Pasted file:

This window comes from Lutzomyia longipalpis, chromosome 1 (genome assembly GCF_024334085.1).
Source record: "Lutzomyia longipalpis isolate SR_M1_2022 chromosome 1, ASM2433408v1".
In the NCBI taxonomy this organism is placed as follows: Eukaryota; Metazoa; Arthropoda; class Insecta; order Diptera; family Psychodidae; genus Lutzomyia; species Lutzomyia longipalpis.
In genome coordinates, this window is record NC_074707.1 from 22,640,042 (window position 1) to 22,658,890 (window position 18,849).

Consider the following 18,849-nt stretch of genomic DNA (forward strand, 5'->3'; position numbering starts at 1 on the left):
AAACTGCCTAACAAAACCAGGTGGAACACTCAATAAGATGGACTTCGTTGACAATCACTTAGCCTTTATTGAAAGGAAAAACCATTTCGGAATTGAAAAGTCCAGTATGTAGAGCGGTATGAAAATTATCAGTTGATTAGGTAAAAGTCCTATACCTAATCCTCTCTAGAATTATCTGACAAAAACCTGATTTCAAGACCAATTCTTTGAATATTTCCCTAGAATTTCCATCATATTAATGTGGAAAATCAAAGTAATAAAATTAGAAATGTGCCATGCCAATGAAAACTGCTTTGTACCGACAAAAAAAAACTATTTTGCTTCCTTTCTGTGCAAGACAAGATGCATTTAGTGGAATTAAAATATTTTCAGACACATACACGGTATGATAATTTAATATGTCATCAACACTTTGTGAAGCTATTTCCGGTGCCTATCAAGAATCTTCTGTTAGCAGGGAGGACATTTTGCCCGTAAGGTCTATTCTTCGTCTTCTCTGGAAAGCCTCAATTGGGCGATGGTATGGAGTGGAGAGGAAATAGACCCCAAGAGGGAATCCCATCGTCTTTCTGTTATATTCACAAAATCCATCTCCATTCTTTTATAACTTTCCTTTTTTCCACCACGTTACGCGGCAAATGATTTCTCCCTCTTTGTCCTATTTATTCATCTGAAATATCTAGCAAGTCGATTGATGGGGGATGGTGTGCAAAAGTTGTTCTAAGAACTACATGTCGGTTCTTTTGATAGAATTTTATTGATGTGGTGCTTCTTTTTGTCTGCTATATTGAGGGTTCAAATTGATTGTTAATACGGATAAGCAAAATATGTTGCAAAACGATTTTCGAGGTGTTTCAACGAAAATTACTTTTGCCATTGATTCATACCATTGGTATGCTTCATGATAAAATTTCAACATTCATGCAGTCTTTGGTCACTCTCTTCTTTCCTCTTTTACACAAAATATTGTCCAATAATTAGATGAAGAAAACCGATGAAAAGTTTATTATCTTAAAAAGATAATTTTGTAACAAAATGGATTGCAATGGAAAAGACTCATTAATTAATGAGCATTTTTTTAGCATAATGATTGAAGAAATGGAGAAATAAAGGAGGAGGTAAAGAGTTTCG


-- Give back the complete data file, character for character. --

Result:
This window comes from Lutzomyia longipalpis, chromosome 1 (genome assembly GCF_024334085.1).
Source record: "Lutzomyia longipalpis isolate SR_M1_2022 chromosome 1, ASM2433408v1".
In the NCBI taxonomy this organism is placed as follows: Eukaryota; Metazoa; Arthropoda; class Insecta; order Diptera; family Psychodidae; genus Lutzomyia; species Lutzomyia longipalpis.
In genome coordinates, this window is record NC_074707.1 from 22,640,042 (window position 1) to 22,658,890 (window position 18,849).

Consider the following 18,849-nt stretch of genomic DNA (forward strand, 5'->3'; position numbering starts at 1 on the left):
AAACTGCCTAACAAAACCAGGTGGAACACTCAATAAGATGGACTTCGTTGACAATCACTTAGCCTTTATTGAAAGGAAAAACCATTTCGGAATTGAAAAGTCCAGTATGTAGAGCGGTATGAAAATTATCAGTTGATTAGGTAAAAGTCCTATACCTAATCCTCTCTAGAATTATCTGACAAAAACCTGATTTCAAGACCAATTCTTTGAATATTTCCCTAGAATTTCCATCATATTAATGTGGAAAATCAAAGTAATAAAATTAGAAATGTGCCATGCCAATGAAAACTGCTTTGTACCGACAAAAAAAAACTATTTTGCTTCCTTTCTGTGCAAGACAAGATGCATTTAGTGGAATTAAAATATTTTCAGACACATACACGGTATGATAATTTAATATGTCATCAACACTTTGTGAAGCTATTTCCGGTGCCTATCAAGAATCTTCTGTTAGCAGGGAGGACATTTTGCCCGTAAGGTCTATTCTTCGTCTTCTCTGGAAAGCCTCAATTGGGCGATGGTATGGAGTGGAGAGGAAATAGACCCCAAGAGGGAATCCCATCGTCTTTCTGTTATATTCACAAAATCCATCTCCATTCTTTTATAACTTTCCTTTTTTCCACCACGTTACGCGGCAAATGATTTCTCCCTCTTTGTCCTATTTATTCATCTGAAATATCTAGCAAGTCGATTGATGGGGGATGGTGTGCAAAAGTTGTTCTAAGAACTACATGTCGGTTCTTTTGATAGAATTTTATTGATGTGGTGCTTCTTTTTGTCTGCTATATTGAGGGTTCAAATTGATTGTTAATACGGATAAGCAAAATATGTTGCAAAACGATTTTCGAGGTGTTTCAACGAAAATTACTTTTGCCATTGATTCATACCATTGGTATGCTTCATGATAAAATTTCAACATTCATGCAGTCTTTGGTCACTCTCTTCTTTCCTCTTTTACACAAAATATTGTCCAATAATTAGATGAAGAAAACCGATGAAAAGTTTATTATCTTAAAAAGATAATTTTGTAACAAAATGGATTGCAATGGAAAAGACTCATTAATTAATGAGCATTTTTTTAGCATAATGATTGAAGAAATGGAGAAATAAAGGAGGAGGTAAAGAGTTTCG